Paranoia, Conspiracy Panic, and the Regime of Truth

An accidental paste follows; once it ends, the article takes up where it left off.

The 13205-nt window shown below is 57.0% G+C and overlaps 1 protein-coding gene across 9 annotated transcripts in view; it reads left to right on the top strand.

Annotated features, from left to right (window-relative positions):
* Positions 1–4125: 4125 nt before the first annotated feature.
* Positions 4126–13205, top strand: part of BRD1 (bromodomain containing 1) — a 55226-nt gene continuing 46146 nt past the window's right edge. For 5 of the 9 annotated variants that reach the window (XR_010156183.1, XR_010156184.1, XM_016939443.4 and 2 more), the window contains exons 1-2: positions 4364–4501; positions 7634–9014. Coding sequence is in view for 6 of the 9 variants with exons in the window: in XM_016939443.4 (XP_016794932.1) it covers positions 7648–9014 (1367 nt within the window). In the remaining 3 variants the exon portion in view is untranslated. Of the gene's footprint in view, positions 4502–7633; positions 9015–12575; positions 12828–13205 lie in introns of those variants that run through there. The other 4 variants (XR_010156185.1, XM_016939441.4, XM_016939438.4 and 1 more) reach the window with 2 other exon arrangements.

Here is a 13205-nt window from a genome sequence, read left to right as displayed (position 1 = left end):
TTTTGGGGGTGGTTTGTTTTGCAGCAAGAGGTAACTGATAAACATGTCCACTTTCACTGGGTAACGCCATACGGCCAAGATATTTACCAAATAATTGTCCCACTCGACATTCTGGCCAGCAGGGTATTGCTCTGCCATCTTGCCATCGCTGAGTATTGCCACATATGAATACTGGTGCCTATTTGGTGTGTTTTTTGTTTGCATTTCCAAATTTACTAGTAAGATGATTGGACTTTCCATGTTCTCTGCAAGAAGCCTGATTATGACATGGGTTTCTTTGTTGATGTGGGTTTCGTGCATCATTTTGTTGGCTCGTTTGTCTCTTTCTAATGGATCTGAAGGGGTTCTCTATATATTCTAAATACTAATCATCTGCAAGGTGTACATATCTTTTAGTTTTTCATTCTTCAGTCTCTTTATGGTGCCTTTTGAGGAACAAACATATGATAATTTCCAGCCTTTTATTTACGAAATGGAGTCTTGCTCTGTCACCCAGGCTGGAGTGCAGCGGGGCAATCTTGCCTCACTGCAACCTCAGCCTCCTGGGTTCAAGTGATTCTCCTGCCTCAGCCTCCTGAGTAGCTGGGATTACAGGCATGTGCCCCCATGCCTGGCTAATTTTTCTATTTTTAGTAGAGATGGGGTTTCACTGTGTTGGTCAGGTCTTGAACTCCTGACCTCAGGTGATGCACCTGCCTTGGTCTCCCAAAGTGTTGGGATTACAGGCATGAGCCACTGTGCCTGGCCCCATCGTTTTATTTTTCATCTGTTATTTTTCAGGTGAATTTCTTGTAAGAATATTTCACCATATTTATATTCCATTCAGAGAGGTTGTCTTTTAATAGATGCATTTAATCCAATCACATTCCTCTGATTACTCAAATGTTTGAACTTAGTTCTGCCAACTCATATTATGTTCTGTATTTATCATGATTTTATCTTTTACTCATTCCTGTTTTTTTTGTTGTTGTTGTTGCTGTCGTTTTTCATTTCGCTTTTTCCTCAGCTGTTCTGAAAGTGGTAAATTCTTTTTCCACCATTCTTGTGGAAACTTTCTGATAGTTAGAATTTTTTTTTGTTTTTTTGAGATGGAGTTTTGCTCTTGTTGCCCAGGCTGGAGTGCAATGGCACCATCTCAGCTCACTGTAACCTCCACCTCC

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This chapter argues that labeling a point of view as a “conspiracy theory” is a form of panic (“conspiracy panic”) used to discipline thought. “Conspiracy theory” reinforces the “regime of truth,” Foucault’s reference to social mechanisms that discipline thought. The chapter lays out a framework for assessing the truth value of conspiracy theories as, like other social science theories, propositions about social attitudes and behavior, rejecting a priori classification of conspiracy theories as pathological thinking. The framework differentiates how we should regard three kinds of grand (or “world”) conspiracy theories that rarely hold up because they reduce complex, large-scale events to simple explanations of elite manipulation; petty conspiracy theories, that collectively may have significance, e.g., in the way cumulative corruption erodes trust in government; and operational conspiracy theories, that are often plausible and significant and are worthy of serious investigation by historians and social scientists. Like voting, diplomatic negotiations, conflict resolution, propaganda, war-making, legislating, etc., operational conspiracies are ways of doing politics. Most conspiracy theories for and against Trump are operational ones, and they need to be sorted into those that are nativist and fit the “paranoid style” and those that are plausible based motivation, logic, and evidence.